Stressing about no stress

Giving myself the room to breathe while unlearning my constant need to work


Tvisha Gupta

The moment the emptiness began to feel like too much, I crammed my schedule full of work.

Tvisha Gupta


For the last three and a half years, it’s been a constant go-go-go — an endless stream of deadlines and work and projects and internships and stress-about-not-getting-to-a-point-of-satisfaction-and-notdoingeverythingunderthesun. I can’t remember taking a moment to breathe over the course of my high school experience. Every stressful cram session or jam-packed exam season, I just wished that I had one day to do absolutely nothing, one day to just take a real break. 

Then, a few weeks ago, I finally got one.

On Jan. 4, after submitting my final college application, I was finally able to take a big, gigantic sigh of relief. I let everything out in that breath — and every ounce of gripping anxiety and overwhelming stress I’d felt for the past three years seemed to dissipate. I whipped out my phone, Door–Dashed the largest-sized hot vanilla latte and a slice of red velvet cake from Paris Baguette and settled into my bed with my computer, ready to binge-watch every season of “Too Hot to Handle” in peace.

I did that for one day. I did that for another day.

Then, I started to feel a bit strange.

I hadn’t felt so free, so aimless, so finished in a while. And it was weird. I knew that I definitely wanted to spend my time in bed, chilling out beyond the maximum extent possible, but I simultaneously found myself itching to return to some sort of work. This feeling only amplified as I started my last semester of high school. I was having the most fun I’d ever had — my friends and I spent most of our free time together, I was hanging out with my parents every single night and I was getting a ton more time to read for pleasure. But I wanted to work. I needed to work because I found myself craving the sweet, good ol’ spine-shivering stress every moment I wasn’t working. And it irked me.

So, after a week of school and feeling the furious waves of confusion wash over me, I decided to do something about it. I signed up for literally every single activity I could. I joined a kickboxing class. I signed up to run a half-marathon so I could fill my time training for it. I applied to internships. I joined a creative writing class. I packed my schedule so full of stuff that I, once again, could barely breathe.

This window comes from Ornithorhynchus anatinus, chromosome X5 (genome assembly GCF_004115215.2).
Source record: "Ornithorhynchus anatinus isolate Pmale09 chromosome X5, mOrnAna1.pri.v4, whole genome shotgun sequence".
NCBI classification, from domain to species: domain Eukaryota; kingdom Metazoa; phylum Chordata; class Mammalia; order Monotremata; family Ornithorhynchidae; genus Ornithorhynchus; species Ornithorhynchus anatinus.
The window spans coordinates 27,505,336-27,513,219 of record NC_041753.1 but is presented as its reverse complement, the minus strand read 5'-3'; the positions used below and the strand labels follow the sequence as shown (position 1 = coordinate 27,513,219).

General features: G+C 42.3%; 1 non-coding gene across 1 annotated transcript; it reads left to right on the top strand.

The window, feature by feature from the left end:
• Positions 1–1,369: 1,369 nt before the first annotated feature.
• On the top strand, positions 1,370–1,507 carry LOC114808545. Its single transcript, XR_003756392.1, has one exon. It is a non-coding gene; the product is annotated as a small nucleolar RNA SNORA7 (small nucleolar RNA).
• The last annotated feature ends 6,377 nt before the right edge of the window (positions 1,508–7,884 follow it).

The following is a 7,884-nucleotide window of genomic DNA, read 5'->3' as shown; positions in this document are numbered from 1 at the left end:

And I loved it. The adrenaline began to kick in, and I felt refreshed. The adrenaline of having “stuff” pumped through me every time I made my unreasonably long, aspirational daily to-do list. And as I worked through it, I felt fulfilled.

But after merely two weeks, something else began to settle in. I’d forgotten about the sour, stomach-twisting kind of stress that came with deadlines and work and projects and internships stress-about-not-getting-to-a-point-of-satisfaction-and-notdoingeverythingunderthesun. I’d forgotten that packing my schedule so incredibly full of things like I did before meant perceiving the things I truly loved to do as tasks to be tackled and pinned to the ground, rather than opportunities to partake in something enjoyable. Additionally, over the course of high school, I’d grown to believe that if I wasn’t doing something every minute of every day, that if I had even a second of free time, I was being unproductive. That wasn’t healthy, because I’d deprived myself of breaks, and trained myself to believe that deprivation meant I was being productive.

So, I dropped the kickboxing class and the creative writing class and chose to focus my time on the half-marathon and my internship. I gave myself room to breathe and realized that even if I feel empty and stressed about not having stress, that is alright. There is importance in taking the time to do absolutely nothing. Additionally, by creating spaces of extra time in my schedule, I’ve been able to truly get the most out of all the activities I have signed up for and can enjoy them for their value rather than their existence. 

As I enter the second month of my second semester of senior year, I feel far more at peace with my workload, my free time and the things I’m passionate about. I don’t need a packed schedule. I need space to breathe. And now that I finally have it, I plan on taking deeper and deeper breaths.